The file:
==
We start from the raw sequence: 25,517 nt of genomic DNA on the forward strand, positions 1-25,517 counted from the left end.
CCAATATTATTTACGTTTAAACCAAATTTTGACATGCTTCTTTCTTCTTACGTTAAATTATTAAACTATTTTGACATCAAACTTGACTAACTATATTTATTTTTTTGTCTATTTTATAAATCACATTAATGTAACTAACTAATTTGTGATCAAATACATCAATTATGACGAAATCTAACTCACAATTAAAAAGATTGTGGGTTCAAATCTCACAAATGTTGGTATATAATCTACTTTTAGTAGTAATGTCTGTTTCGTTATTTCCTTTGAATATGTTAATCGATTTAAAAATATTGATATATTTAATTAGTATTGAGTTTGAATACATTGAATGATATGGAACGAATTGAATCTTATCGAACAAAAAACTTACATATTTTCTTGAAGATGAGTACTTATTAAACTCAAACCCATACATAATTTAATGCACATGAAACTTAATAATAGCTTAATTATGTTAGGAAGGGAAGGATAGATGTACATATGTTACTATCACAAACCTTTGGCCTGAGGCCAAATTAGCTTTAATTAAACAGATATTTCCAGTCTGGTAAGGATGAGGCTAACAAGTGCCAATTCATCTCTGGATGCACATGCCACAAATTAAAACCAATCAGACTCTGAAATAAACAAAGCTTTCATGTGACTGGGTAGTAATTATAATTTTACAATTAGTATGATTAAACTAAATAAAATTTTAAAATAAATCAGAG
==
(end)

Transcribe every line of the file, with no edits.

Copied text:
We start from the raw sequence: 25,517 nt of genomic DNA on the forward strand, positions 1-25,517 counted from the left end.
CCAATATTATTTACGTTTAAACCAAATTTTGACATGCTTCTTTCTTCTTACGTTAAATTATTAAACTATTTTGACATCAAACTTGACTAACTATATTTATTTTTTTGTCTATTTTATAAATCACATTAATGTAACTAACTAATTTGTGATCAAATACATCAATTATGACGAAATCTAACTCACAATTAAAAAGATTGTGGGTTCAAATCTCACAAATGTTGGTATATAATCTACTTTTAGTAGTAATGTCTGTTTCGTTATTTCCTTTGAATATGTTAATCGATTTAAAAATATTGATATATTTAATTAGTATTGAGTTTGAATACATTGAATGATATGGAACGAATTGAATCTTATCGAACAAAAAACTTACATATTTTCTTGAAGATGAGTACTTATTAAACTCAAACCCATACATAATTTAATGCACATGAAACTTAATAATAGCTTAATTATGTTAGGAAGGGAAGGATAGATGTACATATGTTACTATCACAAACCTTTGGCCTGAGGCCAAATTAGCTTTAATTAAACAGATATTTCCAGTCTGGTAAGGATGAGGCTAACAAGTGCCAATTCATCTCTGGATGCACATGCCACAAATTAAAACCAATCAGACTCTGAAATAAACAAAGCTTTCATGTGACTGGGTAGTAATTATAATTTTACAATTAGTATGATTAAACTAAATAAAATTTTAAAATAAATCAGAG